Ephesus (Turkish: Efes) is a UNESCO World Heritage Site with magnificent Roman ruins. It's in the Central Aegean region of Turkey 4 km west of Selçuk and 19 km northeast of the beach resort of Kuşadası.

This page only describes features within the ticketted area of Ephesus or right by its gates. That city began on the site of present-day Selçuk, where the museum holds antiquities found here. The Selçuk page also describes outlying sites such as the House of the Virgin Mary.


Celsus Library

The city of Ephesus can be traced back to the 10th century BC, and human settlement here is thousands of years older than that. The river was navigable from the sea, and a trading port grew up at Selçuk 4 km east, which may have relocated from time to time as the river meandered in its lower course. Its estuary was a stinking midden-cum-malarial swamp, so from about 290 BC the city migrated west to its present site. From 129 BC the new Roman regional superpower took over: they began by looting the place but stayed to embellish it, and most of what you see nowadays is their work from 100 BC to 260 AD.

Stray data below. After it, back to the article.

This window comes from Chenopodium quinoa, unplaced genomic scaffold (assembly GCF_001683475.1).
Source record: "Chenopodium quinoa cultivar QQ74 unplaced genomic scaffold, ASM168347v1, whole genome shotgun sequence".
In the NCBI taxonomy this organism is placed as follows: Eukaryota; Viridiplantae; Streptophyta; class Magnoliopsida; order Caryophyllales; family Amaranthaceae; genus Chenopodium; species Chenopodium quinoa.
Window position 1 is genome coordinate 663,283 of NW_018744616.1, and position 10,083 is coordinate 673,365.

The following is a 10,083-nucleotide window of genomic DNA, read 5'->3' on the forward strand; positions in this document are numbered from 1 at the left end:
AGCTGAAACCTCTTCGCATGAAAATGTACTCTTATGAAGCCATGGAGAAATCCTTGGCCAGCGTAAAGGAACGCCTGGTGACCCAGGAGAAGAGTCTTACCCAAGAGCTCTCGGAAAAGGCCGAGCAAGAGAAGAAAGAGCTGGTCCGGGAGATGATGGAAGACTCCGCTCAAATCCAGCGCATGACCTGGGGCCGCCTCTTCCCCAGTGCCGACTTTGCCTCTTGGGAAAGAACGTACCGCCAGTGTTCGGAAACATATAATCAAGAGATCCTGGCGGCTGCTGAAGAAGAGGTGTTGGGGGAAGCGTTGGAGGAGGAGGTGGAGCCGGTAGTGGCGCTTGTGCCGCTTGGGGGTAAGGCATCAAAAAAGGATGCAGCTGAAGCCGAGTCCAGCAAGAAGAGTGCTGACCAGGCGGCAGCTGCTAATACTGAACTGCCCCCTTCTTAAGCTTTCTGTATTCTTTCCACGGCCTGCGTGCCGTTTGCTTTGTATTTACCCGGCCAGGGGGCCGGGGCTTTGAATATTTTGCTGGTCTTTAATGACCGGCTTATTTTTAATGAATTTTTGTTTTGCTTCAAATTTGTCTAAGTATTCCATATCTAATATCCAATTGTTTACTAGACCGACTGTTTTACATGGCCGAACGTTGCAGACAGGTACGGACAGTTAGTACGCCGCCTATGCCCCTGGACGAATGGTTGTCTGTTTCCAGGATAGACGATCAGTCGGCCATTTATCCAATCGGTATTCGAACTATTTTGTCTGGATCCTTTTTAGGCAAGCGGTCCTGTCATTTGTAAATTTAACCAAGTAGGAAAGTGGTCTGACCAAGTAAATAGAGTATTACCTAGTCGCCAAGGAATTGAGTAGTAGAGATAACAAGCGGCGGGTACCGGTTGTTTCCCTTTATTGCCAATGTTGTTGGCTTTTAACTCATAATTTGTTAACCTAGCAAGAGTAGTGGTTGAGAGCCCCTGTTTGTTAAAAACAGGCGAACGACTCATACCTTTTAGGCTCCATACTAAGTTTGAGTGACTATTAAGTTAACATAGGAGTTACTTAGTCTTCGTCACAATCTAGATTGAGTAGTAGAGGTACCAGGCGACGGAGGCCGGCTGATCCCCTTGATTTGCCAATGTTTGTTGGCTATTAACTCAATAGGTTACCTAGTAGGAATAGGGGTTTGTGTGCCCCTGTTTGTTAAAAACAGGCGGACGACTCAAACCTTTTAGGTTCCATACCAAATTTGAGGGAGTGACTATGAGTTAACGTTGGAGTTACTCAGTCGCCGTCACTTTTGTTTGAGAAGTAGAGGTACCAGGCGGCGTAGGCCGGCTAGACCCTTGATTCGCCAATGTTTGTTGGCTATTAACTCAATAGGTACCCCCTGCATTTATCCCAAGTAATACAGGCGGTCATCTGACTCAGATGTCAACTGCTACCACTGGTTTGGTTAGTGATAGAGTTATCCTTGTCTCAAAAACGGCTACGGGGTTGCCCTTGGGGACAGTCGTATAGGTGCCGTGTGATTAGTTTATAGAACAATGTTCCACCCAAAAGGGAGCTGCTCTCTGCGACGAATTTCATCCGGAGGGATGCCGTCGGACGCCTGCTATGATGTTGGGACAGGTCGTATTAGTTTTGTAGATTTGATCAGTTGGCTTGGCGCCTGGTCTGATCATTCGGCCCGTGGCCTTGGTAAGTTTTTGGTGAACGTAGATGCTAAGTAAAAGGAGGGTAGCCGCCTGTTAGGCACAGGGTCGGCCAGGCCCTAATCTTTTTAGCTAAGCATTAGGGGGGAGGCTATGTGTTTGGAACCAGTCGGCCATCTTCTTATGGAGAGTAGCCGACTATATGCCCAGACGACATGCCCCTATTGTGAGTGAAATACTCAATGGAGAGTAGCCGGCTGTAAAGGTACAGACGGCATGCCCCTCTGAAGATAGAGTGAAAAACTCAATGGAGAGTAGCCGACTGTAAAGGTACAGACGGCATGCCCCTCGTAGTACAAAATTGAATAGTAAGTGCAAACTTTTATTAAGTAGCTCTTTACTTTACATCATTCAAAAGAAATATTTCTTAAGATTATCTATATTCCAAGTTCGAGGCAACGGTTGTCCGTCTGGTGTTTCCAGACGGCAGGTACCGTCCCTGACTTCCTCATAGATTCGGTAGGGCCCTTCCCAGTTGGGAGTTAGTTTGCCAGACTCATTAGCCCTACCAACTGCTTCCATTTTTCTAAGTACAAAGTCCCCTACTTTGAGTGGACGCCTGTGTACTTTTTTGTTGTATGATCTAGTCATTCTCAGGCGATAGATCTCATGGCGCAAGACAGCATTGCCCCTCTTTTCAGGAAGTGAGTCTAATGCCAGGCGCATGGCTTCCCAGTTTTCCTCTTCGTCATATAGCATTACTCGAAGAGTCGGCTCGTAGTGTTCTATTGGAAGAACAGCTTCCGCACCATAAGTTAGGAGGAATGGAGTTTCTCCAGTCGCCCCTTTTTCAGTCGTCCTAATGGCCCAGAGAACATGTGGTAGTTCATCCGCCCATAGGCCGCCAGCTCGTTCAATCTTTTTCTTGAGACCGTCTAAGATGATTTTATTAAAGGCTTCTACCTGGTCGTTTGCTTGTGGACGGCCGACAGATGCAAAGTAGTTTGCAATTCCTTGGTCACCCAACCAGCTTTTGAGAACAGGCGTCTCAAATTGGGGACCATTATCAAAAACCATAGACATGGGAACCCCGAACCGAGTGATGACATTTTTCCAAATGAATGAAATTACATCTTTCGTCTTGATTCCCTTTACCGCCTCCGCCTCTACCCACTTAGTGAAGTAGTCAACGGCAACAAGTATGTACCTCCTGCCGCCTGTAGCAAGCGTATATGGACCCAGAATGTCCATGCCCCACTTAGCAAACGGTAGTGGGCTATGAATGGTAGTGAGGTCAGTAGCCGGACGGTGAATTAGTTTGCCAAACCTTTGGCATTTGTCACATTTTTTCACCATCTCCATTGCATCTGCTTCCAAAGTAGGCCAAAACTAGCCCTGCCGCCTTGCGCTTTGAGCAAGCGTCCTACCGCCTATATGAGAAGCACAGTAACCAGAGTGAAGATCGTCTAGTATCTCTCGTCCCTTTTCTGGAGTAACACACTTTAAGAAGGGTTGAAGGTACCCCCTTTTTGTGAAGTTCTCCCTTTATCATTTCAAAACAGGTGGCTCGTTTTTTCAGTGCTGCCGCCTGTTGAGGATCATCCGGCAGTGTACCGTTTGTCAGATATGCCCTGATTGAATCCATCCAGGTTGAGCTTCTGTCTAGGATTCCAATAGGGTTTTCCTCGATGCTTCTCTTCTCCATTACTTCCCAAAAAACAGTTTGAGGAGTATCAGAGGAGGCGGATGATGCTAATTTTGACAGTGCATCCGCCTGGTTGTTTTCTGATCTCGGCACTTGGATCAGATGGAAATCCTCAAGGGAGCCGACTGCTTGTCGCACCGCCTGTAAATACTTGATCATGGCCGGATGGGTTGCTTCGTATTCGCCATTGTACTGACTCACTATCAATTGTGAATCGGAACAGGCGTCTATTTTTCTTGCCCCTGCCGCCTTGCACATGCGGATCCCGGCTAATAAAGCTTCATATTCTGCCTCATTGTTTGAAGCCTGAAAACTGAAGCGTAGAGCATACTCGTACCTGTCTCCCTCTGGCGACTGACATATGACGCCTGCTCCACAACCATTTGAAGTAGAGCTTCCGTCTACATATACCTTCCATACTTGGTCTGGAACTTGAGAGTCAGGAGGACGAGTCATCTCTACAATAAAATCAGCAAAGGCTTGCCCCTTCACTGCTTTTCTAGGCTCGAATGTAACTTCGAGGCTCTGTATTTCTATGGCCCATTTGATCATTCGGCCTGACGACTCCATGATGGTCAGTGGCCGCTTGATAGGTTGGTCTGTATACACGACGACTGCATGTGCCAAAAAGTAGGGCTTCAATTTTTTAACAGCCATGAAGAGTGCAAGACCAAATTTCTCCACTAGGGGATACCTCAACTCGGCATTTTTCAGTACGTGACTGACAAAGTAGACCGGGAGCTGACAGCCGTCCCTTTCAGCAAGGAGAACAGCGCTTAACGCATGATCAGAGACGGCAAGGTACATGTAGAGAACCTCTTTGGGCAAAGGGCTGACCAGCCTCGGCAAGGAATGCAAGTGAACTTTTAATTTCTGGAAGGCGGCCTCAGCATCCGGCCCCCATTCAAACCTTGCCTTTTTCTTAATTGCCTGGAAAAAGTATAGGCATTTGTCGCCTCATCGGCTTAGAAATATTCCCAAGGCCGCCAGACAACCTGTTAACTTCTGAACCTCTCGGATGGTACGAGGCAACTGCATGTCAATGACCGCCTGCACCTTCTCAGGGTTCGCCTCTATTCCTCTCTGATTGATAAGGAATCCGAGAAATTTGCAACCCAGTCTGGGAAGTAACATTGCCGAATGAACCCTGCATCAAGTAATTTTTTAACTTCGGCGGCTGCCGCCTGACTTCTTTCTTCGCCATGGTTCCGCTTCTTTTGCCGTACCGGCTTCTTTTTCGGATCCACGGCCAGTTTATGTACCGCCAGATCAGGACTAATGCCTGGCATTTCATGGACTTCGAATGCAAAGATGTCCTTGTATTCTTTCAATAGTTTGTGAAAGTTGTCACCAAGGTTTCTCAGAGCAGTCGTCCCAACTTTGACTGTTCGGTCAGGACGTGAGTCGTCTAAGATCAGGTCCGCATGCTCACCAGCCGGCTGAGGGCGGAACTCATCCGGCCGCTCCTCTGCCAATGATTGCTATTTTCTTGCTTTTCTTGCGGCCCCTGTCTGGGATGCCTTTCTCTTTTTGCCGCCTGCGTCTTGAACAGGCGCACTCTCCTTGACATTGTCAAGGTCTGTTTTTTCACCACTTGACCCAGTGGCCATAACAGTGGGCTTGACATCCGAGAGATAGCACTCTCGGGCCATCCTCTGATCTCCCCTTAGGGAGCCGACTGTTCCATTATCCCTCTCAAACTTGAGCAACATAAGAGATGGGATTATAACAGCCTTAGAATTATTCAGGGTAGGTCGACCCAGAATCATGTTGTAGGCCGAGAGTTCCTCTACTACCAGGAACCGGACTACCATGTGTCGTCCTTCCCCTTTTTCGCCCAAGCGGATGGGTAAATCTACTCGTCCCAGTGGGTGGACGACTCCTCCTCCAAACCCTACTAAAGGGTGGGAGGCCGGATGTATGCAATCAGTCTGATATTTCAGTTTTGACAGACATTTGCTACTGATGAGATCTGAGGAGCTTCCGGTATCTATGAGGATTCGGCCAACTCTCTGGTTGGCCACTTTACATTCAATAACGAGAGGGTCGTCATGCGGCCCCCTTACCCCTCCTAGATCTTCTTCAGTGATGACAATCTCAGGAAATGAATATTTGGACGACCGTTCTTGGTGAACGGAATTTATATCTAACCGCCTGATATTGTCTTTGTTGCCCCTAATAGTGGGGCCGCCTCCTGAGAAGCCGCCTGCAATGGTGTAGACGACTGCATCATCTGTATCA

The place was wrecked by the Goths in 263 AD but rebuilt, and continued to prosper in the Byzantine Roman era. It was an important centre for early Christianity; St Paul preached here, and Ephesus in 431 AD hosted the Third Ecumenical Council which continued the task of defining orthodoxy and condemning heresy. And they sort-of hosted the Fourth in 449 AD, but that in turn was condemned as heretical by the True Fourth at Chalcedon in 451 and didn't count, unless you were Eastern Orthodox, so the church became divided over how many unifying Councils it had ever held. Meanwhile in the real world the coast retreated, fierce enemies stalked the land, and earthquakes roiled the city. By the 7th century Ephesus had lost its port, its livelihood and value, and declined into a small village. Its stonework was pilfered for re-use but the site was not built over. Serious archaeology and restoration got started from the end of the 19th century and these continue.

Ephesus is a year-round site. It has a Mediterranean climate, with hot, dry and sunny summers, with noon temperatures pushing 36-37°C. Always wear sun protection such a big floppy hat even on cloudy days, as a lot of UV penetrates the cloud and there's little shade. Winters are mild and wet, but the site is well-paved so you can dodge the puddles.

Get in[edit]

By dolmuş[edit]

Dolmuşes run from Selçuk Otogarı to the northern/lower gate every 10-30 min according to season, and cost about €0.50 (8 TL in 2022). They actually connect to Kuşadası along D515, so there's a good dolmuş service here.

There are no dolmuşes to the upper/southern gate.

To get to Selçuk or Kuşadası see those pages "Get in" for long-distance routes. Both have excellent bus connections, and Selçuk is on the IZBAN suburban railway with trains every hour or two from Izmir.

By taxi[edit]